A Healthy Barrier Function, a Healthy Skin!
Every holiday I tell myself I’m not going to think about work, but it isn’t easy… Last week our family spent a couple of days in the Ardennes in a tent. It was Autumn half term, beautiful weather and my idea was that it would be good to let our children see that all the daily luxuries they have around them really shouldn’t be taken for granted. In order not to throw them in at the deep end (and a bit of self interest too) I’d found a tent with a wood burner, bedstead for the children, oil lamps and cold running water. Sounds very romantic, but with a temperature of -4°C , 5 hot water bottles, two duvets and thermal socks, it is difficult not to freeze. The children were fine as they were all sleeping in the bedstead… slightly more insulated! Whilst I was shivering under the canvas, I thought, I’ve written almost 200 blogs, and there isn’t one yet which has been dedicated to the barrier function of the skin. Even though, in fact everything revolves around it! Compare it with a house; if your house isn’t well insulted, water comes in and warmth goes out. The house becomes damp and is unable to dry out properly, mould appears, wood rots and it is more easily accessible for pests. If this process goes on for long enough you end up with a ruin. In fact it works in the same way for skin, though people often don’t really know what the holes and drafts are caused by and how you can resolve this. The message; if you suffer from dry skin, irritation, eczema or spots think about better insulation. In my experience you quickly notice the difference!
What actually is the barrier function?
The most important function the skin has is forming a barrier between your body and the outside world. Your skin is your coat. It protects you from external influences: bacteria, viruses, moisture, rubbish, heat and cold. This barrier function is important for your health, but also your appearance.
Smooth, gleaming and youthful please!
Your skin is made up of different layers. The uppermost layer is the stratum corneum. Damage your stratum corneum and therefore your skins barrier function and you get into a vicious circle. Through water loss, all the other important functions which are in the deeper layers of your skin can no longer work. Your skin is damaged. It dries out even more and skin problems such as spots, redness, flaking and eczema arise. This can eventually lead to premature ageing of the skin. If your barrier function stays intact then your skin will look good. Smooth gleaming and youthful.
What skincare can do for you (or in fact, not do…)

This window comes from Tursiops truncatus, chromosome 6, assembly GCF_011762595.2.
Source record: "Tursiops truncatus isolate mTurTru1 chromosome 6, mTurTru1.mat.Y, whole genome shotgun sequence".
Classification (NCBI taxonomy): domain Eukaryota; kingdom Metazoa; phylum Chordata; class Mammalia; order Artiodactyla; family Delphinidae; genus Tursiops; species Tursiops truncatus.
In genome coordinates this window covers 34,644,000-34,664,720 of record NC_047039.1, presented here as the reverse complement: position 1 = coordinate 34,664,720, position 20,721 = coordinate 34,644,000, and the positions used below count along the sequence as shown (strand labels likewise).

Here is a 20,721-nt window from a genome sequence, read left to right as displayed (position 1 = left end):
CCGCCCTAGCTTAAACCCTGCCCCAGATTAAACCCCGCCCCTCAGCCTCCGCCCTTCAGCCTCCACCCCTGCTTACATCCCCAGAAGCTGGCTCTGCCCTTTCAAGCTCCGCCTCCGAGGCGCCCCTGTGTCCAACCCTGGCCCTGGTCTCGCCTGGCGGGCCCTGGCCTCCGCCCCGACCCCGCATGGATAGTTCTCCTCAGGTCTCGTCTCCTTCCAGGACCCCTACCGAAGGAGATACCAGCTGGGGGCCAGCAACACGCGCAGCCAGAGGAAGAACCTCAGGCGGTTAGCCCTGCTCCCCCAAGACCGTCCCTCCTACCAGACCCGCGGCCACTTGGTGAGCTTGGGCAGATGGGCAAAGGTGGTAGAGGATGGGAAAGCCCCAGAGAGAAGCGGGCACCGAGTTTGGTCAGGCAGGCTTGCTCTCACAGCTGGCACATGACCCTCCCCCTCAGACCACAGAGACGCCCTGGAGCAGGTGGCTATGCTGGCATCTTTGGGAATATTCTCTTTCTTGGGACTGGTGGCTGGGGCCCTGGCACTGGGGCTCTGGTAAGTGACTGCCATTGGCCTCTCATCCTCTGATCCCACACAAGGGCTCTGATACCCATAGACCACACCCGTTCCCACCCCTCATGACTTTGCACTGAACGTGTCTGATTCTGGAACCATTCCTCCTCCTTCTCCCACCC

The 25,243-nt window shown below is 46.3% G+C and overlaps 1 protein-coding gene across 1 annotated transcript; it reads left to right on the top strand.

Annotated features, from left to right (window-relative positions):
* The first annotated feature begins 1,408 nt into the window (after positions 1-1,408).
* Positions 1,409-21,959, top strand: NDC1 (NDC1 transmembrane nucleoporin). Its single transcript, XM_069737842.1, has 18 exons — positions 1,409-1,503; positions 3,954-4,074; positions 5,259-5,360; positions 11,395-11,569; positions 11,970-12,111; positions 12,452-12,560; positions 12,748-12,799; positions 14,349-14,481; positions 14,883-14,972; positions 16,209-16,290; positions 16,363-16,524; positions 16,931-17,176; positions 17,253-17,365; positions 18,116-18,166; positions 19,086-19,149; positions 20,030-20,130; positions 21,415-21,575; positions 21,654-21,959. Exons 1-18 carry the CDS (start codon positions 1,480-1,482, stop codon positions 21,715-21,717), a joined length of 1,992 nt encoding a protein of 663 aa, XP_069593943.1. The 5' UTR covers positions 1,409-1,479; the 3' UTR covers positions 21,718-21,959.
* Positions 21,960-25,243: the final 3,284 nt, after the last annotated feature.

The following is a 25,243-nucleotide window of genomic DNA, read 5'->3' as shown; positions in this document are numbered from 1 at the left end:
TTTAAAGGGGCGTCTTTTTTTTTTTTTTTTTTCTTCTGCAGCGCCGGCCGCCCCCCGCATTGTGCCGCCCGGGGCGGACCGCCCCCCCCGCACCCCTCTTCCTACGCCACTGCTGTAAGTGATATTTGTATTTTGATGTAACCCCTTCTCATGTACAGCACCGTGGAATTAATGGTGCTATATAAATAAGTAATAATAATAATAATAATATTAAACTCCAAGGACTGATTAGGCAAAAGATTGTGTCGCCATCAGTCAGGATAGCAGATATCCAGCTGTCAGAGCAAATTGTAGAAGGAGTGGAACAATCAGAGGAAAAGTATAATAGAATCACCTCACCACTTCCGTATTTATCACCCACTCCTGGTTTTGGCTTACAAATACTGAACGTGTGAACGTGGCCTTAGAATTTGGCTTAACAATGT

It may sound mad, but skincare products are – as well as too much sunlight, an unhealthy lifestyle and stress – the main cause of skin problems. Many cosmetic products contain irritating ingredients. For example alcohol dissolves the natural oils in the uppermost part of the skin, whilst you in fact really do need these in order to prevent moisture loss. Other irritating substances such as perfume can also affect the barrier function of the skin. There are even cosmetic ingredients that “deliberately” damage the top skin layer. By damaging the barrier function active substances can penetrate deeper into the skin. That’s handy for substances that are beneficial to the skin, but not desirable if you think about the substances that are also in the product that you don’t want to go deep into your skin. Take, for example, certain preservatives…
A little help; barrier function repairing substances.
Your skin can use some help in order to carry out its protective work and luckily there are substances which can do this! But it is essential that you know what you are doing. Only use products that do not irritate and they contribute to keeping the skin barrier function intact. Good skincare products can ultimately make a difference to your skin. Some substances in your skincare products that help to ensure that the protective layer of your skin functions properly are for example:
- Niacinamide (vitamin B3): Niacinamide is responsible for manufacturing so called ceramides and free fatty acids; these substances strengthen the skin barrier function. Through this the skin loses less moisture and is better equipped against outside influences. Alongside this it is an absolute winner with its many functions (read more here about Niacinamide).
- Panthenol (vitamin B5): hydrates and repairs the protective function of the skin.
- Ceramides: naturally occurring in the skin. Also moisture retaining. Works particularly well in combination with cholesterol and free fatty acids.
- Cholesterol: naturally occurring in the skin. Also moisture retaining. Works particularly well in combination with ceramides and free fatty acids.
Barrier repairing substances are even good for healthy skin! It’s better to take them and be safe than sorry. I do; next time that bedstead is mine!!!!
(Dr. Jetske Ultee-Research Physician Cosmetic Dermatology)
You can also read the blogs: ‘What Smoking Does to Your skin; Acne‘,
‘Alcohol in Skincare Products; Rather Not‘,
‘Niacinamide in the Treatment of Melasma‘,
‘Dehydrated Skin (and Hydrating Substances}’,
‘Removal of Dead Skin Cells; An Exfoliant or Scrub?‘,
‘Luxury Ingredients for the Skin’ and
in the press ‘Rubbish on the Cosmetics Market’.